NHG’s innovators are currently involved in a wide variety of machine-learning tools and AI-related research and operations. These include algorithms to improve accuracies of X-ray diagnoses, microscopic blood-tests screening, ophthalmology screening, and falls prevention. Algorithms are also used to drive predictive modelling for patient flow management in our facilities. NHG has established good decision-making tools in its hospitals and clinics to enhance high acuity-based care and precision in clinical decision-support, e.g., antibiotics prescriptions and monitored alerts for at-risk patients. To improve well-being and deliver appropriate care, we use our analytical capabilities to facilitate safe transfer of patients from hospitals to step-down facilities, and identify patients suitable for community-based interventions. Our data scientists analyse trends across the population spectrum we serve, from the well to the frail, to provide evidence-based information for clinical strategies and programmes to strengthen health and avert medical complications.
At NHG, we use all modalities of telehealth tools. Institute of Mental Health (IMH) clinicians provide tele-psychiatry services to patients in nursing homes. At Tan Tock Seng Hospital (TTSH), in addition to telemedicine, clinical pharmacists conduct teleconsultations on certain high-risk medications with patients. National Healthcare Group Polyclinics (NHGP) monitors patients with chronic diseases with tele-sensors for vital signs (e.g., blood pressure monitoring), together with video and telephone reviews. These services are supported by home delivery of medication, and community-based blood tests and laboratories.
During the COVID-19 pandemic, telehealth consultations were used by Community Health Teams from Central Health and Yishun Health to screen and determine whether additional home visits were needed for vulnerable and at-risk patients. Special clinical teams, such as the TTSH Home Ventilation and Respiratory Support Service used teleconsultations to ascertain the frequency and need for visits to patients on home ventilators.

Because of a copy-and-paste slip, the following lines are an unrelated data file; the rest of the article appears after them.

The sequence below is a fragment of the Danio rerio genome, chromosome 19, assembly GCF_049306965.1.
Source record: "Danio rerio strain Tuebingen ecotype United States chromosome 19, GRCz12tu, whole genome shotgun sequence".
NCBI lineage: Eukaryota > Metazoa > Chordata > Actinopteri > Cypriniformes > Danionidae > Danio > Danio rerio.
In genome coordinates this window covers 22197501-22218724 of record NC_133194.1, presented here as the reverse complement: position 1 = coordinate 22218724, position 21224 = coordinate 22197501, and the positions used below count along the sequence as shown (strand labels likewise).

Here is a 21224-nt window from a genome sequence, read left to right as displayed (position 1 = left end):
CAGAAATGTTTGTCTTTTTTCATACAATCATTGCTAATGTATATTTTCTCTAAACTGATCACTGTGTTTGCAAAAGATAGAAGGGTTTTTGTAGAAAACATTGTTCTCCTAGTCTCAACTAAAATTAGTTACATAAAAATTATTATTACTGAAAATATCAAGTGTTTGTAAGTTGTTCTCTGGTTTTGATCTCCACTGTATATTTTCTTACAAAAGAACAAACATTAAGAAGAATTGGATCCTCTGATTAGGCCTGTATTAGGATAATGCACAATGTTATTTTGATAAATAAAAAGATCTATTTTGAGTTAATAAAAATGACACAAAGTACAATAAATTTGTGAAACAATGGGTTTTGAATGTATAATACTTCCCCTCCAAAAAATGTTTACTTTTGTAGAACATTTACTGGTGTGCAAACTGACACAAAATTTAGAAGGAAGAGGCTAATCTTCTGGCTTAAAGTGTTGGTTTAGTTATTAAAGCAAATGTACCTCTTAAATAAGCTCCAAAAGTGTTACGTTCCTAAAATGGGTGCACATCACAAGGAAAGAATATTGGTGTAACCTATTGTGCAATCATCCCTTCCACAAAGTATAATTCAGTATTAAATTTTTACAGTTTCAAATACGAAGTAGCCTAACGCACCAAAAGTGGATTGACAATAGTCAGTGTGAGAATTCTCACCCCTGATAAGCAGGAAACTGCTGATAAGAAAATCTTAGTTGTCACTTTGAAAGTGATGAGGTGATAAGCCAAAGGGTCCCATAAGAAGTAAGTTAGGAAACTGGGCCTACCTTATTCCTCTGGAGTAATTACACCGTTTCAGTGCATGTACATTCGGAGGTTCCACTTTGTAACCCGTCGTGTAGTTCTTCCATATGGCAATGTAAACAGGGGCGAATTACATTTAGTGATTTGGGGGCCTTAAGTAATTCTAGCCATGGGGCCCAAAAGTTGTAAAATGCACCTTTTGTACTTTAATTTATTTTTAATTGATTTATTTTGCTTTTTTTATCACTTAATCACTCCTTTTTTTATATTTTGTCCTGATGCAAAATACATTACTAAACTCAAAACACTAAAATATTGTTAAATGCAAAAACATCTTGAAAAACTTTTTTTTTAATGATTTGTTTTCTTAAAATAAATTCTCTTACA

We are establishing an architecture for data generated by residents and our population, across multiple sensing systems. With consent from NHG providers, this repository will allow patients to have insights into their customised care plans via our digital applications.
NHG is sharing data nationally to determine the appropriate load-levelling of services and resources to provide timely access to treatment, including demands from pre-hospital emergency services. Further connectivity of Command, Control and Communications (C3) systems between our institutions enable closer operational integration. For population health, we are building a common data definition, and a population health and risk registry for the future, to enable the full use of analytics capabilities across the population segments we serve. In this regard, our integration and partnership with caregivers, and community health and social services providers, is critical, as holistic information, with the consent of our partners and residents, will in turn help them to remain healthy.
In 2021, NHG achieved a key milestone in its care transformation journey when the Next-Generation Electronic Medical Record (NGEMR) successfully went “live” at the National Healthcare Group Polyclinics (NHGP). NHGP piloted NGEMR at Geylang Polyclinic on 27 February, and at the rest of its polyclinics on 3 May.
NGEMR is a joint project between NHG, the Ministry of Health (MOH), Integrated Health Information System (IHiS), Epic, and National University Health System (NUHS). Pushing the boundaries of clinical care with the use of big data, analytics and healthcare prediction models, NGEMR is a state-of-the-art IT enabler that is pivotal in driving NHG’s River of Life population health strategy. It integrates the numerous existing systems and functionalities into a single platform, facilitating information sharing across NHG Institutions and our partners.
Through system harmonisation, NGEMR enhances coordination of care plans, boosts efficiency of services, and amplifies data management for research and education. Patients can access tools and services such as education materials and self-management of medical appointments. Ultimately, NGEMR aims to improve patient/population health outcomes by revolutionising delivery of care and advocating ownership of well-being, even as it supports the growing demand for healthcare services in Singapore.